Greenberg J: Differences between fathers and mothers in the care of their children with mental illness, in Men as Caregivers: Theory, Research and Service Implications. New York, Springer, 2002
 
Pruchno R, Patrick HJ: Mothers and fathers of adults with chronic disabilities: caregiving appraisals and well-being. Research on Aging 21:682–713, 1999
 
Seltzer M, Greenberg J, Floyd F, et al: Life course impacts of parenting a child with a disability. American Journal on Mental Retardation 106:265–286, 2001
 
Fowers BJ: His and her marriage: a multivariate study of gender and marital satisfaction. Sex Roles 24:209–221, 1991
 
Radloff L: The CES-D Scale: a self-report depression scale for research in the general population. Applied Psychological Measurement 1:385–401, 1977
 
Ryff CD: Happiness is everything, or is it? Explorations on the meaning of psychological well-being. Journal of Personality and Social Psychology 57:1069–1081, 1989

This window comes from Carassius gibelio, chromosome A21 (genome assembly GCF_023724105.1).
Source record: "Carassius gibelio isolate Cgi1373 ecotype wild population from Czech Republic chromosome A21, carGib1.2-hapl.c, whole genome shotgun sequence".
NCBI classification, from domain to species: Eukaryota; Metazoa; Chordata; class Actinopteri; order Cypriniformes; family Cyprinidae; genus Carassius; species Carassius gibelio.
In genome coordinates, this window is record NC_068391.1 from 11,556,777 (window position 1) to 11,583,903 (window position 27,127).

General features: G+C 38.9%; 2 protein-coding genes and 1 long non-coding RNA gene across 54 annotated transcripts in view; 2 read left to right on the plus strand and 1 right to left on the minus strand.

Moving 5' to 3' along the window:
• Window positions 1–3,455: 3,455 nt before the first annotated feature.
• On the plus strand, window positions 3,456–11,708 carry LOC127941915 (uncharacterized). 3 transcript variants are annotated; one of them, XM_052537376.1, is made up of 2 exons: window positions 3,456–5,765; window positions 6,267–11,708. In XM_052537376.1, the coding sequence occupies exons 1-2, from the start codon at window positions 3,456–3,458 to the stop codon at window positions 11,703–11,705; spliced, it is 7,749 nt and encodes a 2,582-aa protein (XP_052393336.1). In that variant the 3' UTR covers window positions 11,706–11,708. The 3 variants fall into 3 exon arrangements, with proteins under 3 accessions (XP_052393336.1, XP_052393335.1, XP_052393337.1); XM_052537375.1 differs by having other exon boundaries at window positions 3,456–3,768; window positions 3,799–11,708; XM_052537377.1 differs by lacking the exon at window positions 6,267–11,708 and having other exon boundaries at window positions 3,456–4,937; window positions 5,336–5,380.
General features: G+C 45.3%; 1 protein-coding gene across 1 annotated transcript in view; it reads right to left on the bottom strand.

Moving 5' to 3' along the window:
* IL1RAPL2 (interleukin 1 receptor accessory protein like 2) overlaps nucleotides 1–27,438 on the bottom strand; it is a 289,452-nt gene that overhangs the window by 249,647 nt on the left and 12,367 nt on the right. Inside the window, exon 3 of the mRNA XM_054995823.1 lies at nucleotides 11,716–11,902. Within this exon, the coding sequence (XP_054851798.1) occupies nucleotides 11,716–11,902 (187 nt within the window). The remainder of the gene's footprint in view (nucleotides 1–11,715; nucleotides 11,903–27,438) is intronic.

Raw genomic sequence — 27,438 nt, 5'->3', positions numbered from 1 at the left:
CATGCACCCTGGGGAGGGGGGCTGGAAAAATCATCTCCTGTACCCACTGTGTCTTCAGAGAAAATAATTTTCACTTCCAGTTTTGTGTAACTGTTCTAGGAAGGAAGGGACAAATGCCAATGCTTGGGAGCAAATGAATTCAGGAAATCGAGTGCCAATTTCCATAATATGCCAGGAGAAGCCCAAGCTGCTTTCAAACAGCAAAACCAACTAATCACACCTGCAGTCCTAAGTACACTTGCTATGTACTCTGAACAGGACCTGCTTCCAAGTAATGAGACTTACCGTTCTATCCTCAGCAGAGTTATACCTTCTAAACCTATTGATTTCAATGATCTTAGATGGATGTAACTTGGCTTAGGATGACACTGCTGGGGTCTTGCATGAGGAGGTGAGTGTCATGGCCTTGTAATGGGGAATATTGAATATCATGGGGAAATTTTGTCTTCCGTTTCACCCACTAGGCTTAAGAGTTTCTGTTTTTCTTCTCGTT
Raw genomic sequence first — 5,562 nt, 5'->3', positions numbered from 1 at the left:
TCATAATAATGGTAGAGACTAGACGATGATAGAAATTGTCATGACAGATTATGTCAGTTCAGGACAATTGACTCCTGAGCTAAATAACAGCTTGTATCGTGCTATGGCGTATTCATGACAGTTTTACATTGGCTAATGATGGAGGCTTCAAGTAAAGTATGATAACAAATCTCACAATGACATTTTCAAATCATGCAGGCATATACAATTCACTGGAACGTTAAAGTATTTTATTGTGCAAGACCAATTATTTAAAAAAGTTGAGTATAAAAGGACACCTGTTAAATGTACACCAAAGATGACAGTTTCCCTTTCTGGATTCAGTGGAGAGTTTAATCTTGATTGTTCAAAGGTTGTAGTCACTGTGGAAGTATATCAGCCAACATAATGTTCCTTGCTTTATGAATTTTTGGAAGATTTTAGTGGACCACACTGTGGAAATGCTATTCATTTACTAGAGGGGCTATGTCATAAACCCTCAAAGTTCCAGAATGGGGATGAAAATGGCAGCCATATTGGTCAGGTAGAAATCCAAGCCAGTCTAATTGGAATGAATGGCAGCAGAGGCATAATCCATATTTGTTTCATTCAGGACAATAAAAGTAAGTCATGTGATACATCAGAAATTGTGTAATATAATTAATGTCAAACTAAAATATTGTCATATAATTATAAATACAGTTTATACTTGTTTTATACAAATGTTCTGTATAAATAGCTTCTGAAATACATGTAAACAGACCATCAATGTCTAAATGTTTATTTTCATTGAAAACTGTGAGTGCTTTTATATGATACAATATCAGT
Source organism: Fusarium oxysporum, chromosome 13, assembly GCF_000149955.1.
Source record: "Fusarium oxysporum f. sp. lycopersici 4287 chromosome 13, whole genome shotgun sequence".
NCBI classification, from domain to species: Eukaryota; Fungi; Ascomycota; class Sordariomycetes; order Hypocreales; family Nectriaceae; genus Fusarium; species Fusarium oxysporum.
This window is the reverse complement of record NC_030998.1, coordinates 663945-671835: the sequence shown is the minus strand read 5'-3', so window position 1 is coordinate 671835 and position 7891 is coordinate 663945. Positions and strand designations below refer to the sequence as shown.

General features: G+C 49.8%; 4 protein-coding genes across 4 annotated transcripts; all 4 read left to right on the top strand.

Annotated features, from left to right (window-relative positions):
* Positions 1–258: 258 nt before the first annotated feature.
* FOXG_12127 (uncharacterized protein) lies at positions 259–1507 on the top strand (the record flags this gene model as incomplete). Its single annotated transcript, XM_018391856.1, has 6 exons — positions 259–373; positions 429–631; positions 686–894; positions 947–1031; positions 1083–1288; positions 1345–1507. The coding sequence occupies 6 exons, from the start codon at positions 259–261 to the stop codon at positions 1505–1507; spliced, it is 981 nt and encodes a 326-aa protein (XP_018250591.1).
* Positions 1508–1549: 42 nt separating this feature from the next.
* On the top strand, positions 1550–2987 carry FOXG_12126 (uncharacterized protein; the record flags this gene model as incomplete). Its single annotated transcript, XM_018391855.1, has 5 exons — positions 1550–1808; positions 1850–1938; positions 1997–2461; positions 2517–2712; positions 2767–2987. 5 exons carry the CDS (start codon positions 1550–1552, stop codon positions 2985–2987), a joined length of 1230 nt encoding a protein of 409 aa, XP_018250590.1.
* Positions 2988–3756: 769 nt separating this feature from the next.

Stewart AL, Hays RD, Ware JE Jr: The MOS Short-Form General Health Survey: reliability and validity in a patient population. Medical Care 26:724–735, 1988
 
Hauser RM, Sewell WH, Logan JA, et al: The Wisconsin Longitudinal Study: adults as parents and children at age 50. IASSIST Quarterly 16:23–38, 1992
 
Haynes SN, Floyd FJ, Lemsky C, et al: The Marital Satisfaction Questionnaire for Older Persons. Psychological Assessment 4:473–482, 1992
 
Falke RL, Taylor SE: Support groups for cancer patients. UCLA Cancer Center Bulletin 10:13–15, 1983
 
Table 1  Mental and physical well-being of fathers of adults with schizophrenia and fathers of adult children without disabilities
Table 1  Mental and physical well-being of fathers of adults with schizophrenia and fathers of adult children without disabilities
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References